Blues and Soul Music Magazine

Issue 1099

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ELEW: the revELEWtion will not be televisedâ¦


ELEW is one of jazz musicâs greatest geniuses and masterminds. Armed with an impressive repertoire of pop and rock songs, a theatrical persona and the attention span of the worldâs greatest Army general, the fearless piano prodigy and manipulator knows that he is destined for greatness. Though jazz critics and record executives have marginalized and ostracized him in the past, ELEW is holding his own; heâs an evolving musical activist, a self-sufficient entrepreneur and the opening act on a world tour with pop/rock vocalist Josh Groban (soon Dave Matthews). After an intimate performance in Midtown Atlanta, I sat down with ELEW over some coconut water and double shots of Baileyâs to discuss his musical career, his reading list, social media, Jay-Z, Barack Obama and his views on jazz music and the industry.

I was told from the very beginning by Nancy Hirsch, âJust watch his hands!â She even gave me the best seat in the house â and with good reason, too -- a nice comfy chair directly in front of a grand Yamaha piano and two microphones. I was then introduced to ELEW (nee Eric Lewis) by Hirsch, his manager.

I was immediately impressed with this musical rev(ELEW)tionary â a cool brotha rockinâ full length arm bracelets (his âarmorâ), a maroon jacket, black denim, black shirt, a mini Afro and suede Fendi sneakers with his hands in his pocket -- telling me heâs fine and mellow after he shakes my hand. His signature sound, âRockjazz,â is a genre-bending mesh of classical and jazz piano morphing into gargantuan rock, pop, ragtime, blues and R&B. He says âRockjazzâ is a total reaction to jazz being perceived as a failing market and stagnant genre of music. ELEW has the same electrifying rock star persona and theatrical dexterity of Jimmy Page, Eric Clapton, Bruce Springsteen, Stevie Ray Vaughn, Carlos Santana, Prince and Jimi Hendrix: pullinâ a musical 180 strong enough to turn Briza, a swank restaurant and lounge in Midtown Atlantaâs Renaissance Hotel, this Jun. 8, 2011 evening into a rock arena. There wasnât a stool in sight. His right leg was a 90 degree angle. ELEW closed his eyes, faced his head upright and nodded his head to the rhythm. You can even see him mumble the lyrics to the songs he performed. This dude has prodigy and genius written all over him.

âThe repertoire that I play â a lot of it is totally guitar music. Itâs totally not arranged for piano. In order to play it on piano convincingly, you really gotta be able to play! You gotta have a technique; itâs a power. Thatâs why I made mine big and loud and in an arena style because it plays to my strength â the physical strength, which sets me apart anyway. To make a long story short because I know I can get convoluted and long-winded, I had to theft proof everything. I had to make it so itâs cool. It looks great, but you ainât stealing this no time soon either.â

ELEW is a one man jam, and I could feel the musicâs crescendos in all of its force, precision, vigor and power. Check this (all from the same musician): The Killersâ 'Mr. Bright Side,' Breaking Benjaminâs 'The Diary of Jane,' Lynyrd Skynyrdâs 'Sweet Home Alabama' and The Knifeâs 'Heartbeats' (ELEW plays pizzicato with the pianoâs strings). He segues into a blues number before he flips it back to The Foo Fightersâ 'M.I.A.,' an original piece titled 'Thanksgiving,' Nirvanaâs 'Smells Like Teen Spirit,' Coldplayâs 'Clocks,' Duke Ellingtonâs 'It Donât Mean a Thing (If It Ainât Got That Swing)' and Michael Jacksonâs 'Human Nature.' The intimate audience is so amazed by his performance, one audience member requests a Prince tune. He says he has some things to work out. Instead, ELEW cranks out Rufus featuring Chaka Khanâs 'Ainât Nobody:' immediately followed by two more encores. Brizaâs crowd wasnât the only set of people eating up ELEWâs musical integrity.

When I told ELEW he was a visionary, a jazz impresario and a rock and roll artist all meshed into one spirit, he told me I was correct. When I asked him for his definition of a rebel, he says a rebel is a patriot or a freedom fighter: a true embodiment of his advocacy to uphold the principles of jazz. âSony, Blue Note, Verve â whoever else â you guys had your artists. Yâall blew it âcause you werenât smart enough. Quite simply not smart enough. Iâm smarter than yâall when it comes to this.â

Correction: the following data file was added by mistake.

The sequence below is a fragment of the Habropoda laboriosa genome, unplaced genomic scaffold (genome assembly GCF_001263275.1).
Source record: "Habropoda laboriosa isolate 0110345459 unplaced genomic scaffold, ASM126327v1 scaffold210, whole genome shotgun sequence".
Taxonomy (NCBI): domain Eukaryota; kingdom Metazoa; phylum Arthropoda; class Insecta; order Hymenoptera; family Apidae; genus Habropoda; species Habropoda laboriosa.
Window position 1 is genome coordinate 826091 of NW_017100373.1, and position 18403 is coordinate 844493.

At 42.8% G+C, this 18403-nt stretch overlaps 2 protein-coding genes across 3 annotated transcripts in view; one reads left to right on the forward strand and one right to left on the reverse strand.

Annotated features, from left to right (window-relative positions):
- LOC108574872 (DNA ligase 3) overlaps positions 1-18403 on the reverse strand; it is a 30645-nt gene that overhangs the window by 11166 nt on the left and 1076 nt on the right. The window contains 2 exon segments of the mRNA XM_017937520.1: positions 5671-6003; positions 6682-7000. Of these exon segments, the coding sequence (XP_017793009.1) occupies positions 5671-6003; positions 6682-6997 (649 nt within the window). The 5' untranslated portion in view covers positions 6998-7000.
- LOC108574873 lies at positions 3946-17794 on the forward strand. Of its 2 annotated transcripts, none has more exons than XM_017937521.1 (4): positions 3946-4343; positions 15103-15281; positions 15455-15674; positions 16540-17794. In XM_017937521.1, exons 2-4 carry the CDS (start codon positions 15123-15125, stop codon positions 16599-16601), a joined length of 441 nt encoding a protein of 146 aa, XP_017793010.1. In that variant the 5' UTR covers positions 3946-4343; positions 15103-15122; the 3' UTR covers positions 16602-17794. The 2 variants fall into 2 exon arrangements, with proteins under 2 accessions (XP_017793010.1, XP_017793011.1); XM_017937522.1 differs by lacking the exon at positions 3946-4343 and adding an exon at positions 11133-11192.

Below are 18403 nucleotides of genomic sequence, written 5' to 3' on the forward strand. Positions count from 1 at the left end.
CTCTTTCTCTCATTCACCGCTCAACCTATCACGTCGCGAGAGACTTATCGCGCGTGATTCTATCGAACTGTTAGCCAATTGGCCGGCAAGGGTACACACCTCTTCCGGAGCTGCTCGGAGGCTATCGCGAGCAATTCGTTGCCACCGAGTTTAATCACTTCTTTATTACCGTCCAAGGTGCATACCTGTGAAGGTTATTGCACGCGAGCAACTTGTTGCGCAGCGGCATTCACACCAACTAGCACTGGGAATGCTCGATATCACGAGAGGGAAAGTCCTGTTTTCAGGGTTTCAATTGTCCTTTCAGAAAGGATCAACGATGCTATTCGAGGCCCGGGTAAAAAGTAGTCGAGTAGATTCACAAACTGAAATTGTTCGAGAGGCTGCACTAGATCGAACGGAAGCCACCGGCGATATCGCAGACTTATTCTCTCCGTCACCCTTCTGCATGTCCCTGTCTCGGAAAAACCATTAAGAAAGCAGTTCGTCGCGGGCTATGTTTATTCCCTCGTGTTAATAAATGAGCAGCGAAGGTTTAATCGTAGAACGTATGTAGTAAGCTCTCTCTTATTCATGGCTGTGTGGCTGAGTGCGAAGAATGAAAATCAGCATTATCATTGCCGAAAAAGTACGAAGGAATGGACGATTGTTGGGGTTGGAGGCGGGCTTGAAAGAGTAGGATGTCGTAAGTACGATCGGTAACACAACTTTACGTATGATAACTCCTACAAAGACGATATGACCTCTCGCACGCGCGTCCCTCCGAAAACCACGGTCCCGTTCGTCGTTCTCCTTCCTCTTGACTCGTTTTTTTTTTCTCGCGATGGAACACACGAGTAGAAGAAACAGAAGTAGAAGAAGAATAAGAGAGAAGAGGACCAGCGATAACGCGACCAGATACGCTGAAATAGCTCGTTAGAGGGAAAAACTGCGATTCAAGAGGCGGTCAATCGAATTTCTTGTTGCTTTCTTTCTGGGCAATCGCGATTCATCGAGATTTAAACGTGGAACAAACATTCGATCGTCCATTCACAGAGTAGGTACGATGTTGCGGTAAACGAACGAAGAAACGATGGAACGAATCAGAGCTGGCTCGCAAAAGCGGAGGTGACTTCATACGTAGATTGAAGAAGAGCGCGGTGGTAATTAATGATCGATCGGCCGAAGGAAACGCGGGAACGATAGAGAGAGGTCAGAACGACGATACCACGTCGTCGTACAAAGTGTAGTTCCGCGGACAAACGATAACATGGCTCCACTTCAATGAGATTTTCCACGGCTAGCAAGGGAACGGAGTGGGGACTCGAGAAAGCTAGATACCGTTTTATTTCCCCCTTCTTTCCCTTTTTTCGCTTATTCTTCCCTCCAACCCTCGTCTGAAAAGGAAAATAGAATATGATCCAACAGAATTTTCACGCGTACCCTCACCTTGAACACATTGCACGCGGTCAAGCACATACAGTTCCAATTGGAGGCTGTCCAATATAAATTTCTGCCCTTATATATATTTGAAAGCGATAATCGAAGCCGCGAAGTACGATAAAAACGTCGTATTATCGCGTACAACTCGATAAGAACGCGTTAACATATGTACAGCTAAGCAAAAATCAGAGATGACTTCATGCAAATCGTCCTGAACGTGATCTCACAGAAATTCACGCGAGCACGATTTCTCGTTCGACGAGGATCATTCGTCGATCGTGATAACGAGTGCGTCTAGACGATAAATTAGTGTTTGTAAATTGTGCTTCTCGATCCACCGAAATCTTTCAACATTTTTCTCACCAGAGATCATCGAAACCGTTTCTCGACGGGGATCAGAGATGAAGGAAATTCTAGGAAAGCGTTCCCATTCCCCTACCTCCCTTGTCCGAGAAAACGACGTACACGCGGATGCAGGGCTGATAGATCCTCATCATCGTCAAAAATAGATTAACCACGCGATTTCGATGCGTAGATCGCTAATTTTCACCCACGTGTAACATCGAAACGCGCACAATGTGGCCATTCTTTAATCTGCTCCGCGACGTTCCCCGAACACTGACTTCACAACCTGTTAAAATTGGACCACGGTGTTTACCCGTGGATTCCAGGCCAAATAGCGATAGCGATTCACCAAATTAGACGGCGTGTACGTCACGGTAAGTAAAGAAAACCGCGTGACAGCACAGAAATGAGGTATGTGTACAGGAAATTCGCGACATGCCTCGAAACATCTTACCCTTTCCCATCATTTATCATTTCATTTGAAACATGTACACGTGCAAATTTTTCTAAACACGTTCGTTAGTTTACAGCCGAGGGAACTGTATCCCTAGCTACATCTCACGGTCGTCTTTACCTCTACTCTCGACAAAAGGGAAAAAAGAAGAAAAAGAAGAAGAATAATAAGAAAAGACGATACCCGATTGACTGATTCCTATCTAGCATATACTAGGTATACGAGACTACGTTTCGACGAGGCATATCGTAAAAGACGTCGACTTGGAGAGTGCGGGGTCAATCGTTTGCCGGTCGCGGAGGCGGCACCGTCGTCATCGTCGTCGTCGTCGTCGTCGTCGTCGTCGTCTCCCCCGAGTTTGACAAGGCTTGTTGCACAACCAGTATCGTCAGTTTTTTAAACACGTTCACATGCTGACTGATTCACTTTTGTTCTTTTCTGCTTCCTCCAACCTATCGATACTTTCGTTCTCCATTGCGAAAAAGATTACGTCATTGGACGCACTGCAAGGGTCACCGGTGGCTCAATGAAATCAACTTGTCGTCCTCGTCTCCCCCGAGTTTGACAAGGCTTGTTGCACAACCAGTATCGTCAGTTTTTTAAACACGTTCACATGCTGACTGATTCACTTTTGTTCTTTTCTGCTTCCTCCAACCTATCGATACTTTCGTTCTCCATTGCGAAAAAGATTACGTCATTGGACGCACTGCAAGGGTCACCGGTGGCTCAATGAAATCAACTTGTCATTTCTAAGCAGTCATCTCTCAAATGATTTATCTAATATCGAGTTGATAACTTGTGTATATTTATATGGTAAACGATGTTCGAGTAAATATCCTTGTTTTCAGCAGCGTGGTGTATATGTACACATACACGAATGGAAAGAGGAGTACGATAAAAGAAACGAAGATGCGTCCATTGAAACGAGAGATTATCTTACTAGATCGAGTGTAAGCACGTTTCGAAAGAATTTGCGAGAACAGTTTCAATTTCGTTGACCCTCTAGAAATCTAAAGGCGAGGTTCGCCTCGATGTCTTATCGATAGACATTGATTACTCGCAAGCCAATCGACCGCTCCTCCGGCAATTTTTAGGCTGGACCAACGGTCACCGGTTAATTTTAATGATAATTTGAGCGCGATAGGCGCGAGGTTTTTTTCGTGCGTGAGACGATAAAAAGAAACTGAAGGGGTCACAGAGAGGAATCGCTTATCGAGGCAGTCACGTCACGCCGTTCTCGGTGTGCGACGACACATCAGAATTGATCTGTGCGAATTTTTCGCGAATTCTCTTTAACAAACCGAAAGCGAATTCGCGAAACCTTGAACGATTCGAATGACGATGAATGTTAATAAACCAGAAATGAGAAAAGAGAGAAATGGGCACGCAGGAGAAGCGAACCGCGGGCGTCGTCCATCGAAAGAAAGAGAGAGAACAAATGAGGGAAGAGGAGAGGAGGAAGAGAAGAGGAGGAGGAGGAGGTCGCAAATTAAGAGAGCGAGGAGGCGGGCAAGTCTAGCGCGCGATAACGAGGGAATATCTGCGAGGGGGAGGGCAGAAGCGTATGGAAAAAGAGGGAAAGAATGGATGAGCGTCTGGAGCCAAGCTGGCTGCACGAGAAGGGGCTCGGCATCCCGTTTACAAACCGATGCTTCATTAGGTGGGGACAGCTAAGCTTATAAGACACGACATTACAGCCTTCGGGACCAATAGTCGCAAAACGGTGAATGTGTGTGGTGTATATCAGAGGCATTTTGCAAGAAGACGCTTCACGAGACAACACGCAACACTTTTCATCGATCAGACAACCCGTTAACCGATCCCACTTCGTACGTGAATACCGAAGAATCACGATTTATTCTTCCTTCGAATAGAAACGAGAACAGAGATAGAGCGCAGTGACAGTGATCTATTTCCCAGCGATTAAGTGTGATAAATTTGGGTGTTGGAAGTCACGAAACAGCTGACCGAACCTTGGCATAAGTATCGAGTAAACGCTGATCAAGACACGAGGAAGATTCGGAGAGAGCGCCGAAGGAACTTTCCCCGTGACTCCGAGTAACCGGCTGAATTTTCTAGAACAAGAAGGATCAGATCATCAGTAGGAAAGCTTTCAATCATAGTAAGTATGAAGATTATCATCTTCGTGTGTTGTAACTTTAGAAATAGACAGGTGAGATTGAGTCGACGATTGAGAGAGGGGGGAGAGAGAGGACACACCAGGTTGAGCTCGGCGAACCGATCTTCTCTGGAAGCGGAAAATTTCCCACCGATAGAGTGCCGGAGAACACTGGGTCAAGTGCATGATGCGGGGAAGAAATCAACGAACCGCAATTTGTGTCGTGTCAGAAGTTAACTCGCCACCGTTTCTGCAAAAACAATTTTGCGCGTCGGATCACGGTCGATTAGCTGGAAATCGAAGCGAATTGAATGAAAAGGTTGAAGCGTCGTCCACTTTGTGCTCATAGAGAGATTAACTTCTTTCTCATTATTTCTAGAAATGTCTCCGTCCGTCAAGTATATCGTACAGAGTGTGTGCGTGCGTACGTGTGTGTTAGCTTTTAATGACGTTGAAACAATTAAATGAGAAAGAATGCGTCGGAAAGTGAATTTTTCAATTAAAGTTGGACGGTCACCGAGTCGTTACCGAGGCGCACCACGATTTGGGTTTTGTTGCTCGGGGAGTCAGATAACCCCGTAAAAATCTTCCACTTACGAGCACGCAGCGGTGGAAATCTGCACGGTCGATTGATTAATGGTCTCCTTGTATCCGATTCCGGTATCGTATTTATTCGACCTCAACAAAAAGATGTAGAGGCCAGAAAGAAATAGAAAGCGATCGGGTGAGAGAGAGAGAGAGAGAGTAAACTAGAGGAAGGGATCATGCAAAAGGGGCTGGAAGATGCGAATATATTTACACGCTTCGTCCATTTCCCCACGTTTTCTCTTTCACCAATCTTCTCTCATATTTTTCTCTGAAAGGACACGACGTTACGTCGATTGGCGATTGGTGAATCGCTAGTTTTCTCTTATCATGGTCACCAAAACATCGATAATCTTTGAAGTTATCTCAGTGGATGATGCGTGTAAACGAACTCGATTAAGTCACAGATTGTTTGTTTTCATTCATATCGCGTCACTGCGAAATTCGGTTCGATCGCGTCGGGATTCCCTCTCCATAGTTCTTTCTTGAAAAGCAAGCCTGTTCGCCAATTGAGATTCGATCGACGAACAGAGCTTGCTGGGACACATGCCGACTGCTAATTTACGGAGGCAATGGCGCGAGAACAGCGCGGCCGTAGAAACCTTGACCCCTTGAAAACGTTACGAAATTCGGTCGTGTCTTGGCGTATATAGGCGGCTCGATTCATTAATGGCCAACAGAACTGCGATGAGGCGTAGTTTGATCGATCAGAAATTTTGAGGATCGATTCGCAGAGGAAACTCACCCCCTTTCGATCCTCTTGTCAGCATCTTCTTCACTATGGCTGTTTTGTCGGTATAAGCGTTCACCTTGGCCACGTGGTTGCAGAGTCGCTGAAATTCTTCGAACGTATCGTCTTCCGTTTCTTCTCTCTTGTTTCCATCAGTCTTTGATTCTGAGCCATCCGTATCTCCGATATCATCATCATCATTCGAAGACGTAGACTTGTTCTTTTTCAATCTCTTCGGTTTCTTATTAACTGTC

Not only is he on tour with Josh Grobin, but he is also set to go out on the road opening for Dave Matthews. âAll kinds of people are getting with my style. To come up with something thatâs working and at the same time technically difficult and innovative is a dream come true. I had to come up with a particular technique to overcome a situation. Itâs working now, and itâs a great feeling to see it work.â

ELEWâs skills are undeniable but havenât always been a big hit with jazz critics and record executives. One particular critic in Buffalo, New York recently gave him the title âgeniusâ but before that, there were written catcalls such as âinsaneâ that encouraged the musician to do his own thing. A New York Times writer even said that ELEW chose some of the worst music to play in his repertoire. ELEW finds it quite funny. âThe critics, doubters and naysayers in New York tried to cut me to pieces, and I couldnât get a record deal on top of it. They were worried they wouldnât be able to control me. They wanted to be in charge of the next name of a movement within jazz; thatâs what pissed them off. They wanted to go for the invalidation route and shun me. Jazz needs a facelift; itâs become a gerontocracy -- basically, a bunch of old guys who are musically irrelevant. Essentially, theyâve failed to keep pace with the competitive shaping forces of the time.â

Let ELEW also tell you, how he attacks his instrument is a combination of his passion for music with his desire to have total disregard for the status quo. âThese guys were not playing this stuff with power, and thatâs why itâs not crossing over âcause that was the big point to even play rock. The stuff would never cross over because they werenât playing it right. You donât understand. People know the lyrics to Coldplay. They know the lyrics to Breaking Benjamin. When you trigger peopleâs nostalgia, itâs a mutual experience. Thatâs the big problem because a lot of the critics donât know the lyrics and donât even understand that this song is supposed to be aggressive. Itâs not supposed to swing. These tunes are way different than anything in jazz.â

ELEW gives the gatekeepers the benefit of the doubt. âThese guys have been sleeping at the wheel. They are accepting of difference. The kind of status I run into has everything to do with egos and power. They donât like that I created this thing called âRockjazzâ and that I publicized it.â